Novak Djokovic defeated Kevin Anderson in the Wimbledon final on Sunday, moving himself into sole possession of fourth-place all-time on the men’s Grand Slam titles list. His 13 Slams means that he now trails Pete Sampras by one, but he still has a ways to go to match Rafael Nadal’s 17 or Roger Federer’s 20.
Djokovic came out firing, ready to show both his opponent and the world that he was in this match to win it. He broke Anderson’s big serve in the opening game of the match, and never looked back. He quickly got another break and ran away with the first set. The crowd sensed an impending domination, and were clearly trying to will Anderson into the match from the end of the first set onwards.
Djokovic served out the first set, and quickly followed it by opening the second set with a break of serve. The Serb was locked in on return, and the big-serving Anderson had a lot of trouble keeping Djokovic out of his service games. Djokovic, of course, has always excelled against huge servers in his career. He came into this match a combined 21-3 against Anderson, Milos Raonic, and John Isner. (The Serb is only 1-2 against Ivo Karlovic, but one of those losses came way back in 2008 and both of them came in smaller tournaments.) Anderson did his best to fight back and never gave up, but he was just consistently outclassed by a clearly superior player.
There was serious concern coming into this match that the Wimbledon final and World Cup final would overlap. After all, Wimbledon left themselves well under two hours (including the warmup) in which to complete the final before the World Cup began. Djokovic, though, made sure that wasn’t a problem.
That didn’t quite work out, though, as Anderson came out much better in the third set. He consistently held his serve to start, holding in his first five tries. He couldn’t make any headway into the Djokovic serve, though, and it seemed like we were heading for a tiebreak. Towards the end of the set, Djokovic actually struggled on his serve. He saved a break point while down 3-4, and then saved an incredible set point while down 4-5. A double fault forced him to save a second one, which he saved with a great forehand even after slipping a little.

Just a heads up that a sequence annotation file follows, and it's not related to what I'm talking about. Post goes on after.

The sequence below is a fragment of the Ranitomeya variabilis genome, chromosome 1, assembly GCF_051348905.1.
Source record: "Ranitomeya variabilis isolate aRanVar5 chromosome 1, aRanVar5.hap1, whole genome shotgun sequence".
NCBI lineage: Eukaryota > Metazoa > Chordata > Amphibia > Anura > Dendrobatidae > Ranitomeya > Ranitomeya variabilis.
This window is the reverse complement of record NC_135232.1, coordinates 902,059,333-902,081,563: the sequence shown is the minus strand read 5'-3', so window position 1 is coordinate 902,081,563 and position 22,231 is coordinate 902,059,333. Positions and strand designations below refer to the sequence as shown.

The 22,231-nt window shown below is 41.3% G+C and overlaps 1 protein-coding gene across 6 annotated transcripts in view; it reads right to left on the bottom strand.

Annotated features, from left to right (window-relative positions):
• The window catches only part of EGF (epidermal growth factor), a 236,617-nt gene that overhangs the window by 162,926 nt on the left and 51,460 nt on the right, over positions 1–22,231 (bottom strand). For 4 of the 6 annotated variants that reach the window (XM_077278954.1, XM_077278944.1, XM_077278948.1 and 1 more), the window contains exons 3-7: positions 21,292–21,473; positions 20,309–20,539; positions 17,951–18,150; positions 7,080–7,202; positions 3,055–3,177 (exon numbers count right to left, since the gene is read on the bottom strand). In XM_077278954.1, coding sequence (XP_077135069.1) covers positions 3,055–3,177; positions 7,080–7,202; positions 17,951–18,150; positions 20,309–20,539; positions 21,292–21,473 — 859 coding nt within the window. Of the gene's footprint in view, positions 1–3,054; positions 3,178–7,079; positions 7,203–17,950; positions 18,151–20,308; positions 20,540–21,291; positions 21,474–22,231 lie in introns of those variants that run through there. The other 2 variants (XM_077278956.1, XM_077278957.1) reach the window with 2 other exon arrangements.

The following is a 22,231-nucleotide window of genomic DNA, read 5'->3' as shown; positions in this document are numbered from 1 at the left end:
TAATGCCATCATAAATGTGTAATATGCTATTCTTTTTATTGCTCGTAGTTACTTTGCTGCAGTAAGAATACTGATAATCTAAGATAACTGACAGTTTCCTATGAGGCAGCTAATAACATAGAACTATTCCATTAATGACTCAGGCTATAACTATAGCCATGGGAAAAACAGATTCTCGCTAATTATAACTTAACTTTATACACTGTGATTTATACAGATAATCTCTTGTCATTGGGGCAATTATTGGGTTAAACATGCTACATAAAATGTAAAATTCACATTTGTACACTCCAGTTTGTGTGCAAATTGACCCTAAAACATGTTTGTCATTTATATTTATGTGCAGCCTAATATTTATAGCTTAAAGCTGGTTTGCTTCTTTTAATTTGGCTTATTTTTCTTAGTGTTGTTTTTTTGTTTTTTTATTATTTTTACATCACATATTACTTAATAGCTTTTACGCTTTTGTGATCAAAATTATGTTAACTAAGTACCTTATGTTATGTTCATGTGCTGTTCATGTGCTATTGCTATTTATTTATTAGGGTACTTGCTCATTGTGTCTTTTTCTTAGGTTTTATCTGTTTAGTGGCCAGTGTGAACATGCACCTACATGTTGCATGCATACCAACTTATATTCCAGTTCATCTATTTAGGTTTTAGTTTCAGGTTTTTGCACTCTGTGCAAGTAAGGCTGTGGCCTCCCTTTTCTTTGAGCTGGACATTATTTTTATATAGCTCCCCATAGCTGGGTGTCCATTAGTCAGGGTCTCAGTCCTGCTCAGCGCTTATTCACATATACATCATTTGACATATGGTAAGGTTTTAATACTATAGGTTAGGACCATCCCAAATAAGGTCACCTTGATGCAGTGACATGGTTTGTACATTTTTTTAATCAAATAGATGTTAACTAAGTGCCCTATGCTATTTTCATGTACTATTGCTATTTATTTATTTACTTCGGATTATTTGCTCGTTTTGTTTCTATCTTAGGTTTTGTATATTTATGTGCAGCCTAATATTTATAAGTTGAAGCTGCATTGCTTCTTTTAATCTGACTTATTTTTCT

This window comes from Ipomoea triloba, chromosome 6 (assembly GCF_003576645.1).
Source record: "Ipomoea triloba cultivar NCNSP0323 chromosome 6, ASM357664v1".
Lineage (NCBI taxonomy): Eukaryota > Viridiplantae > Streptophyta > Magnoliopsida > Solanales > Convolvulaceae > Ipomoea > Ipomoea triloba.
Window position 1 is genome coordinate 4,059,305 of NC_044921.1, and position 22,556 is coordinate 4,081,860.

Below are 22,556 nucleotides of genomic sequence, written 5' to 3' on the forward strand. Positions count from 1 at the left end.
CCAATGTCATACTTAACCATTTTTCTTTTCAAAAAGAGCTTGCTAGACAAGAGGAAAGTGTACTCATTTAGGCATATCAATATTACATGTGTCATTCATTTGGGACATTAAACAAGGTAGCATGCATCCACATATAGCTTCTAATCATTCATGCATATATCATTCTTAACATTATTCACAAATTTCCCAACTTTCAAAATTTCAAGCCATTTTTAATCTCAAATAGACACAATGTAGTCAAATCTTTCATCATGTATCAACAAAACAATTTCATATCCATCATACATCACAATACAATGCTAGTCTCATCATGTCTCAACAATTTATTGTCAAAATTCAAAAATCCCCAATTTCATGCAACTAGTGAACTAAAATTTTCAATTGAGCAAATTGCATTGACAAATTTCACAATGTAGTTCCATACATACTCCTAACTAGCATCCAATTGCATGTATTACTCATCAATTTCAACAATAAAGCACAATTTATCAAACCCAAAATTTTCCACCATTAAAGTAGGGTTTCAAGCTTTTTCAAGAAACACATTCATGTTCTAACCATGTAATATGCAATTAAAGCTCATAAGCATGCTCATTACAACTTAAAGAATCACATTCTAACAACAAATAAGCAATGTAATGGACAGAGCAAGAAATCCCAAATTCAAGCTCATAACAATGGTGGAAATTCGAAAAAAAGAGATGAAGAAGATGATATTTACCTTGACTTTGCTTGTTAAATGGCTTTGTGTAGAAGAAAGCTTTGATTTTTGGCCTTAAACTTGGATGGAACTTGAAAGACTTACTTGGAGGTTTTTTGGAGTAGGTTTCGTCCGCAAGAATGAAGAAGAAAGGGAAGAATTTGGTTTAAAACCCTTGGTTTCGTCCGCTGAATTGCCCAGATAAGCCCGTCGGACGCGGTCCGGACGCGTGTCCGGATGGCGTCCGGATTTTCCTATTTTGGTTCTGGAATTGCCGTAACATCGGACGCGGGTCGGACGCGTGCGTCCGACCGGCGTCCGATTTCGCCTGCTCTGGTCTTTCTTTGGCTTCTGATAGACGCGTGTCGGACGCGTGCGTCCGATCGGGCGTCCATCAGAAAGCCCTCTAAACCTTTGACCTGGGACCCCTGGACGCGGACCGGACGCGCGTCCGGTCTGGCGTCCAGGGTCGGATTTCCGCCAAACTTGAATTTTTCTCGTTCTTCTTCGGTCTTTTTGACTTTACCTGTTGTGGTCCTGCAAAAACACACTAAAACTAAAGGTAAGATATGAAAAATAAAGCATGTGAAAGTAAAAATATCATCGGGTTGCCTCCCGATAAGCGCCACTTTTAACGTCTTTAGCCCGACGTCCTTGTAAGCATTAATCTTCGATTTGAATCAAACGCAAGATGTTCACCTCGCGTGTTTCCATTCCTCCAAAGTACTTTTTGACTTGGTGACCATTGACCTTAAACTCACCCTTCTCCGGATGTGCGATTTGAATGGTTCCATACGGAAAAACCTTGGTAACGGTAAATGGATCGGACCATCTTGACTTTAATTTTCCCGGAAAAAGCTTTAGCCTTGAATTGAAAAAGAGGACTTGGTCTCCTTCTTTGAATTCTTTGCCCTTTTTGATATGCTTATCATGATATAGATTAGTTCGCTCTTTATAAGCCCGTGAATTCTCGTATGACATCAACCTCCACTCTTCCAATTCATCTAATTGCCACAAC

Djokovic held, though, which put the pressure back on Anderson. The South African held easily, so Djokovic had to force a tiebreak. The Serbian had to save three more set points in the game, but he managed to hold to force the tiebreak. The first three points in the tiebreak went according to serve, but Djokovic earned the first minibreak to go up 3-1. He earned another win, and that was decisive, as he won the tiebreak and the match.
For Anderson, this has to be tough. He got through Federer in the quarterfinals and outlasted Isner in the longest-ever Grand Slam semifinal. He has reached two finals in the last four Slams, but he hasn’t been able to get over the hump and actually win one. With the way he is playing in the biggest tournaments, he may very well have more chances. On the other hand, he is 32 years old. And while the tall huge servers seem to have good longevity on tour, there’s no telling how much longer he’ll be at his best. Additionally, the way he lost has to be disheartening. He was outclassed from start to finish in this match, just like in last year’s US Open final against Nadal.
Djokovic now once again seems back in the hunt for the most Slams all-time. His injury-shortened 2017 season had people wondering if he’ll ever return to the top, but those concerns are now put to bed. If he stays healthy, he could be winning Slams for four or five more years. Will that be enough to catch Nadal and Federer? Only time will tell, but it seems like at least a possibility now. He will need to be competitive in Slams for at least four more years to make it happen, but if he can be this dominant this soon after injury, there’s no telling how dominant he’ll be and for how long.
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